Healthcare workers warn Congress the pandemic is still causing staff shortages

WASHINGTON, D.C. — While many U.S. communities are shifting toward normalcy with pandemic restrictions relaxing, health care workers told members of Congress this week the COVID-19 pandemic is still taking a major toll on its workforce.

“We keep showing up, but our work keeps getting tougher,” said Dr. Megan Ranney, an emergency physician at Rhode Island Hospital.


Dr. Ranney shared her experience with a House subcommittee to shed light on the on-going health care worker shortages plaguing hospitals and doctors’ offices around the country.

“Only a few weeks ago, a nurse in charge of my emergency department told me she was ten nurses short for the evening and therefore forced to reduce services,” said Ranney. “She said, ‘I’ve been begging people to stay all day long, offering double time and double incentives, but the nursing staff is too burnt out.’”

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Health care workers urged Congress to pump more funding into recruitment and training for the health care industry to help combat worker shortages.

“While there is no one solution to these workforce challenges, greater investment in training of health care professionals from physicians and nurses to technicians as well as efforts to diversify our health care workforce are absolutely critical,” said Dr. Laura Riley, an obstetrician and Gynecologist-in-Chief at New York Presbyterian Hospital.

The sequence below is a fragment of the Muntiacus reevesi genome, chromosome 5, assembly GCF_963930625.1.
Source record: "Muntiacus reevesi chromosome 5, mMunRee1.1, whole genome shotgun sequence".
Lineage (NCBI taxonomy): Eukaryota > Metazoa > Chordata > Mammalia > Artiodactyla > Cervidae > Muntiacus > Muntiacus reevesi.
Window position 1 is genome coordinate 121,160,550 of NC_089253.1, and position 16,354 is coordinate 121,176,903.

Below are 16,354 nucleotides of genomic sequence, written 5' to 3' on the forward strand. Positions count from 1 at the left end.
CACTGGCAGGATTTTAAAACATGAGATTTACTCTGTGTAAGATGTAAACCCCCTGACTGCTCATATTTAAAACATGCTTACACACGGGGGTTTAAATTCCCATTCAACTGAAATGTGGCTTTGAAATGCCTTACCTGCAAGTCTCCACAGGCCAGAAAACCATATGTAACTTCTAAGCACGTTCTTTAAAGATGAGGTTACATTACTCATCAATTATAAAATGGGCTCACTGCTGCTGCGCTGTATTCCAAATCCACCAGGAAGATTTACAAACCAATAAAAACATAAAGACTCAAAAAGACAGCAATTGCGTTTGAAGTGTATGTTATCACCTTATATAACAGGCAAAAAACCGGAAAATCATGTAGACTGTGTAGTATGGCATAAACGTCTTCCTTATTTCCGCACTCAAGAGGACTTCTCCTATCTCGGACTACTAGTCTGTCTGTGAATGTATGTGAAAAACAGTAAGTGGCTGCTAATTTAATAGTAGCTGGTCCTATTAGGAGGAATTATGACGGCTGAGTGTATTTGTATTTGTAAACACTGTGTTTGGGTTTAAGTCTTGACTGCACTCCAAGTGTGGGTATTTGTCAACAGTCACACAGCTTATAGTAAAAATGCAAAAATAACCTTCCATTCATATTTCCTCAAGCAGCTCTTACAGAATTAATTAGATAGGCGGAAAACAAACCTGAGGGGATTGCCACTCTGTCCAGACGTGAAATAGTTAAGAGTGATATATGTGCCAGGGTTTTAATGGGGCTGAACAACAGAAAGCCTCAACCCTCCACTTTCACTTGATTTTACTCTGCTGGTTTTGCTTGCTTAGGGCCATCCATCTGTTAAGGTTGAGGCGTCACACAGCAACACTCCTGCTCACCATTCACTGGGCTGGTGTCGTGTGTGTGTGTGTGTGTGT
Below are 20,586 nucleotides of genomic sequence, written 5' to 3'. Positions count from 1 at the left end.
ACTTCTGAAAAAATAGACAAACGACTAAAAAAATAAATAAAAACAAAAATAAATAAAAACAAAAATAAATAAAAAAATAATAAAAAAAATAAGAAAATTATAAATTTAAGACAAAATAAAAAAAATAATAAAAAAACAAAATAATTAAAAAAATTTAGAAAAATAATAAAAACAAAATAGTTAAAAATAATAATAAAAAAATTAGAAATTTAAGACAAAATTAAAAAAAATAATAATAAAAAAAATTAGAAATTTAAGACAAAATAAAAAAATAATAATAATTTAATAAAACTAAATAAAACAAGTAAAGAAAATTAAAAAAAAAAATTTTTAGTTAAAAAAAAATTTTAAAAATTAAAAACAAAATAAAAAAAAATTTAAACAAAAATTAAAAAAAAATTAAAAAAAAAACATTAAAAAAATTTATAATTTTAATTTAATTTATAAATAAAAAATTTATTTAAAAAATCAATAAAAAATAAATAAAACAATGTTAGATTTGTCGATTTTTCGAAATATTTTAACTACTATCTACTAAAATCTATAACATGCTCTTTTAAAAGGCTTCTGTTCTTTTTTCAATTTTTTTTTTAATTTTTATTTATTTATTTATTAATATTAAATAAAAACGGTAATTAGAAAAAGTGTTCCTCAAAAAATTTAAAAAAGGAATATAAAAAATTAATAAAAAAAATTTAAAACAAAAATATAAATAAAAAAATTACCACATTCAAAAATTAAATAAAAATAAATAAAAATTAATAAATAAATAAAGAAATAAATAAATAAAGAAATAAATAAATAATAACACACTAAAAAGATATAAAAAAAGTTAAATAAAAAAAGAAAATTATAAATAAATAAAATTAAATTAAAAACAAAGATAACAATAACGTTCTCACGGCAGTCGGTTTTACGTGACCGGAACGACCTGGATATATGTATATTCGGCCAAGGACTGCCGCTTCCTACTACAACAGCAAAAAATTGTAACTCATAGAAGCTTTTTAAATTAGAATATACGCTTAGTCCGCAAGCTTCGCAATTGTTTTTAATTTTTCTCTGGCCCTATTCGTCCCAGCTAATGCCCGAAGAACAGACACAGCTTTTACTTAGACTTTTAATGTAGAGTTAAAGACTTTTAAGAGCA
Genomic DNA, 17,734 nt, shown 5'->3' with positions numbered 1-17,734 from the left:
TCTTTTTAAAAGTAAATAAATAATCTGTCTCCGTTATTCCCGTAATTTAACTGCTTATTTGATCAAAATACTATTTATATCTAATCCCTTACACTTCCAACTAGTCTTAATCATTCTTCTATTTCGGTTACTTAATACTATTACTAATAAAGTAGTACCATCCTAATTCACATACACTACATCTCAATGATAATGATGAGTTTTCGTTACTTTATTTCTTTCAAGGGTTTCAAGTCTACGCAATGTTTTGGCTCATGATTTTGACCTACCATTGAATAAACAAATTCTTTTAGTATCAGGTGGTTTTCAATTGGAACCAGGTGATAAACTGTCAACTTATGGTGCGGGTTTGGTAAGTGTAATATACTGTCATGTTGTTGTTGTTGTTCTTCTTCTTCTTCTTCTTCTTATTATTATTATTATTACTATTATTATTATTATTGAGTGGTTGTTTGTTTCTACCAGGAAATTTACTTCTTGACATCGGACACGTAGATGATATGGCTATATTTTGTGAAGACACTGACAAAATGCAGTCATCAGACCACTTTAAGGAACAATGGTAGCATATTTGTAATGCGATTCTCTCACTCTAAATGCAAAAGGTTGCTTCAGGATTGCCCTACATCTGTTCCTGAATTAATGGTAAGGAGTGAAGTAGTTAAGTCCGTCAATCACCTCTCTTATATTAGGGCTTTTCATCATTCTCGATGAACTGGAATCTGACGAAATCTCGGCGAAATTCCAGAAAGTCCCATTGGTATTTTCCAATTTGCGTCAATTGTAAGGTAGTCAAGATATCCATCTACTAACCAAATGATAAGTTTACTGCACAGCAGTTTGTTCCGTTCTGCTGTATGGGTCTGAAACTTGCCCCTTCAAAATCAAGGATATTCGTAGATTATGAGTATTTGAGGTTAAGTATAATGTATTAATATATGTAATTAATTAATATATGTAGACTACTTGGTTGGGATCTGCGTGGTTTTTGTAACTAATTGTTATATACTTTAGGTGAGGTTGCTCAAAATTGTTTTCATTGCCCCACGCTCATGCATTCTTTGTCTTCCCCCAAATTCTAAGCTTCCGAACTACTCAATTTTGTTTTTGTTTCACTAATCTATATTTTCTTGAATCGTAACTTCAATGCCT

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Witnesses also called for more funding for hospitals.

“We need to address issues facing travel nursing agencies,” said Tawanda Austin, the Chief Nursing Officer at Emory University Hospital Midtown in Atlanta. “While these offer the chance for hospitals to bolster their workforce during surges, their costs have risen to unsustainable levels. I urge Congress to take action so that hospitals remain financially viable and avoid the risk of having to reduce services or even worse, avoid the risk of shutting their doors.”

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Health care workers also called on lawmakers to invest in more mental health support for staff.

“Nurses have shared stories of being verbally attacked for implementing COVID-19 safety restrictions,” said Austin. “Patients’ families have become frustrated and distressed taking their emotions out on nurses and workplace violence is at an all-time high.”

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